The terminals 97 and 9% of each of the triggers in the matrix are connected to the terminals V and V respectively of the synchronizing circuits described in connection with FIG. 2, while the terminals 193 and 104 of each of the triggers in the shifting register matrix are connected to the terminals if and H respectively of the synchronizing circuits shown in FIG. 2. These connections are indicated in FIG. 3 for the triggers shown therein.

The circuit shown in FIG. 4a is similar to that shown and described in FIG. 8 of a copending application for Letters Patent of the United States, Serial No. 469,895, filed on November 19, d954, now Patent No. 2,988,701, by G. L. Clapper, and reference nray be had to this application -for a detailed explanation of the construction and operation of the trigger. It is deemed sufiicient to point out in the present application that the parts are proportion'ed and arranged so input information supplied to one side or the other of a trigger in the matrix may be shifted to the next trigger connected to the output of the stage in question either in a horizontal or a vertical direction in accordance with the supply of horizontal or vertical synchronizing pulses to the synchronizing circuits which are connected to each trigger in the matrix.

Accordingly, by suitably relating the horizontal and vertical synchronizing pulses, it is possible to enter information into the shifting register matrix from the channel reduction circuits :and thereafter to move this information through the matrix in various directions, so that the information supplied from the scanning elements can be shifted about within the register through various alignments. Thus it is possible to shift the scanning information within the shifting register matrix in such a manner that the information is reassembled in what amounts to a positional representation of the scanning information, and by providing suitable circuits which detect the existence of combinations of information at different locations within the matrix, to define the character scanned.

To accomplish this, each of the elements within the matrix, such as the triggers shown, is provided with a suitable output terminal, herein identified by the column :and row coordinates, which is connected to suitable diode logic circuits which define certain combinations that can exist therein when a particular character has been scanned. The function of the shifting matrix therefore is to position the scanning information in such a manner that when the scanning information represents a particular character to be recognized it will bemoved into a position wherein the outputs of the various positions within the shifting register matrix will form a combination which can be recognized by the output logic and thereby provide an output signal indicative of that character.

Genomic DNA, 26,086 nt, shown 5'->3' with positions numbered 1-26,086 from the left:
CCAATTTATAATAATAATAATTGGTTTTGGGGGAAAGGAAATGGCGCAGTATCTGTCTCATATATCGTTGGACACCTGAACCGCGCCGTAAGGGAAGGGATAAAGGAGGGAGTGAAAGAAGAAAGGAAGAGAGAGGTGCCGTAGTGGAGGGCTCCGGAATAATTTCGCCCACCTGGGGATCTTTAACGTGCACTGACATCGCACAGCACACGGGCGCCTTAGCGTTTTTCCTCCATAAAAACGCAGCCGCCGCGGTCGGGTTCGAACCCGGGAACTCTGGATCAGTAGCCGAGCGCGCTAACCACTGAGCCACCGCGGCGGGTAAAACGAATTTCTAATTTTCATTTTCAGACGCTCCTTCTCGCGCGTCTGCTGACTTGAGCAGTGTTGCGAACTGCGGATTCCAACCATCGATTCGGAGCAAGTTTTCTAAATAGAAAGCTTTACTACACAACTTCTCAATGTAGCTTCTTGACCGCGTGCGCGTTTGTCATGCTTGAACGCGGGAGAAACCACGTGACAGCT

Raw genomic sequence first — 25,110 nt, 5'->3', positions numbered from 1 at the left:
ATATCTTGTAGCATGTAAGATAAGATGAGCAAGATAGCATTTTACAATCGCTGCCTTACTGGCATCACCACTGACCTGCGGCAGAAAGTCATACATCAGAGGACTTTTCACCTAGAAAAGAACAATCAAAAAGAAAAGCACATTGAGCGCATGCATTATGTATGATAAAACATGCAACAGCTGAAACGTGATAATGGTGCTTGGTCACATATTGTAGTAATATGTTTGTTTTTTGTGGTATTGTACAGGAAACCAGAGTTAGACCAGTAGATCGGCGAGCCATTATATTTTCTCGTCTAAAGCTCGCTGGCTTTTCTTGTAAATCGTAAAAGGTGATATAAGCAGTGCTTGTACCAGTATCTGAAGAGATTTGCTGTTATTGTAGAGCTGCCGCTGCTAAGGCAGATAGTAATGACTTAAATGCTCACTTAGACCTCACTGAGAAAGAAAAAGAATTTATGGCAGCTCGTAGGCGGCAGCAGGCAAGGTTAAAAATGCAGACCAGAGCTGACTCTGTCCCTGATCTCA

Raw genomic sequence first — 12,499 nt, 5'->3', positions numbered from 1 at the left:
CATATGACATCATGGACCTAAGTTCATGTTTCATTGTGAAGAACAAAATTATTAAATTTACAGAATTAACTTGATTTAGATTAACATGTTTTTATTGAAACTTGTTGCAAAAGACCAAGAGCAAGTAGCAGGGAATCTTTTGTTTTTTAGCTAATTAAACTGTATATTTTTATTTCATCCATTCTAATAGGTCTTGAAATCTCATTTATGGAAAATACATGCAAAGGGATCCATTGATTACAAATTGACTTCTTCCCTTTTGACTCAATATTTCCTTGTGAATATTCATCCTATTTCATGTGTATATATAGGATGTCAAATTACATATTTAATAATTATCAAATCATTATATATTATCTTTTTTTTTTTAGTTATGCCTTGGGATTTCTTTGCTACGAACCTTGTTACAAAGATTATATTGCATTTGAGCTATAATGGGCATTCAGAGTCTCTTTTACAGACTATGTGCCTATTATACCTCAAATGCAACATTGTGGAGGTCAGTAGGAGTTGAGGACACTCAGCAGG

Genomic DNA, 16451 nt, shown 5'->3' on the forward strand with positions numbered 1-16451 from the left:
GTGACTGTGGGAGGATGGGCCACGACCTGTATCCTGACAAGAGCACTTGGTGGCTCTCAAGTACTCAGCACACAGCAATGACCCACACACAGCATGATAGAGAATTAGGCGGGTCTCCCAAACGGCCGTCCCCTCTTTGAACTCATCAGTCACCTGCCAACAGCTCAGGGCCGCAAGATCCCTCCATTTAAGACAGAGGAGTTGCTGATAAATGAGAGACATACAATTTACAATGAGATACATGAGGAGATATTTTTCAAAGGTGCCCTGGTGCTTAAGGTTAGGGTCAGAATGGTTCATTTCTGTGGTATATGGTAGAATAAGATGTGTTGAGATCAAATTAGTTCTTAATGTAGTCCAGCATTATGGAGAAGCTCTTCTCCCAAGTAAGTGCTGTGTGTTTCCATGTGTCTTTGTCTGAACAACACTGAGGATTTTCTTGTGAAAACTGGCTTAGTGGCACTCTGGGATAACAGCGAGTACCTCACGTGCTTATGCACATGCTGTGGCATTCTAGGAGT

It will :be recalled in connection with the description for FIG. 2 that the horizontal and vertical synchronizing pulses are related by factor of 8, that is, for each pulse supplied to the horizontal synchronizing terminals H and E, 8 pulses are provided at the terminals V and 7. Accordingly, it will be seen that the information in the shiftregis-ter matrix will be shifted vertically 8 times for each time that it is shifted horizontally. It will :also be noted that the horizontal shift circuits are arranged so that the information in the triggers of the shift register matrix is not shifted to the corresponding trigger in the next column during a horizontal shift, but instead is advanced vertically by one row in a diagonal manner. Accordingly, after each 8 vertical shifts a horizontal shift will occur, but since this horizontal shift also moves the information up one row in a succeeding column, it can be seen that the information in addition to being shifted horizontally once for each horizontal pulse is also shifted vertically 9 times. Since the characters to be scanned are considered to occupy a matrix which may be divided into 5 columns and which are considered to occupy a maximum height of 9 rows, it will be apparent that a character which is scanned in such a manner that the information therefrom is entered in the left most column of the the output logic circuits connected to the various elements in the shifting register matrix will have the necessary inputs supplied thereto and accordingly will produce an output indicative of this character. I 1

The manner in which the pattern of information stored in the shifting register matrix may be utilized for determining a character scanned is illustrated in the series of drawings FIGS. 5a through 5 In these figures, there is shown at the left-hand side of each figure a pattern laid out in coordinates corresponding to the coordinates of the storage matrix, with the shape of a numeral in the series from (i to 9 superimposed. The characters are laid out in the manner which may be produced by fragmentary or wire printing in which the characters are formed by a combination of small segments, such as dots, into a pattern which forms a total character. For example, in FIG. a there is shown the pattern for the numeral 2. It will be seen that a character formed in accordance with this pattern, when scanned, will supply information to the storage register matrix in such a manner that when shifted through the matrix, certain of the storage elements will contain information in the positions corresponding to the coordinate designations by rows and columns in FIG. 5a. That is, a positive signal output will exist at the storage elements at locations A2, B1, C1, D1, E2, E3, D4, C5, B6, A7, B7, C7, D7, and E7.